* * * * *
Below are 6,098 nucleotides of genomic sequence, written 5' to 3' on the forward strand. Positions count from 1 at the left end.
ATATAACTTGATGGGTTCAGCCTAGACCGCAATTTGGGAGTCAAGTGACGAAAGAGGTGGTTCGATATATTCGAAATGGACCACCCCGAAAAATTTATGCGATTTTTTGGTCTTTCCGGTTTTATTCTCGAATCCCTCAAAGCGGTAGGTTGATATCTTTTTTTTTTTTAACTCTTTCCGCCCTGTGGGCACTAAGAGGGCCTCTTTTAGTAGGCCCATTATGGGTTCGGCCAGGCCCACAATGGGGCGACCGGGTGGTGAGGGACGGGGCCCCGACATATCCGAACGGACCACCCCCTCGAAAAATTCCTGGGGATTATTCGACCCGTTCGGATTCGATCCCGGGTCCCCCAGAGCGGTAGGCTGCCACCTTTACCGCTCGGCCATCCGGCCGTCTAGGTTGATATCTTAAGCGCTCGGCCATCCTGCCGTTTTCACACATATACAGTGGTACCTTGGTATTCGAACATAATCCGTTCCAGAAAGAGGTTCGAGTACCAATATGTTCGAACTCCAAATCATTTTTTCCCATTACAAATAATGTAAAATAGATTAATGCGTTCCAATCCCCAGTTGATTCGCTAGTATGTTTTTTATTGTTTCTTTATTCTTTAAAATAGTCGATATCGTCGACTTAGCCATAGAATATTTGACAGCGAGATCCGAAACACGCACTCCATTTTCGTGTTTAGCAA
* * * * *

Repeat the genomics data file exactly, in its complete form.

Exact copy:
Below are 6,098 nucleotides of genomic sequence, written 5' to 3' on the forward strand. Positions count from 1 at the left end.
ATATAACTTGATGGGTTCAGCCTAGACCGCAATTTGGGAGTCAAGTGACGAAAGAGGTGGTTCGATATATTCGAAATGGACCACCCCGAAAAATTTATGCGATTTTTTGGTCTTTCCGGTTTTATTCTCGAATCCCTCAAAGCGGTAGGTTGATATCTTTTTTTTTTTTAACTCTTTCCGCCCTGTGGGCACTAAGAGGGCCTCTTTTAGTAGGCCCATTATGGGTTCGGCCAGGCCCACAATGGGGCGACCGGGTGGTGAGGGACGGGGCCCCGACATATCCGAACGGACCACCCCCTCGAAAAATTCCTGGGGATTATTCGACCCGTTCGGATTCGATCCCGGGTCCCCCAGAGCGGTAGGCTGCCACCTTTACCGCTCGGCCATCCGGCCGTCTAGGTTGATATCTTAAGCGCTCGGCCATCCTGCCGTTTTCACACATATACAGTGGTACCTTGGTATTCGAACATAATCCGTTCCAGAAAGAGGTTCGAGTACCAATATGTTCGAACTCCAAATCATTTTTTCCCATTACAAATAATGTAAAATAGATTAATGCGTTCCAATCCCCAGTTGATTCGCTAGTATGTTTTTTATTGTTTCTTTATTCTTTAAAATAGTCGATATCGTCGACTTAGCCATAGAATATTTGACAGCGAGATCCGAAACACGCACTCCATTTTCGTGTTTAGCAA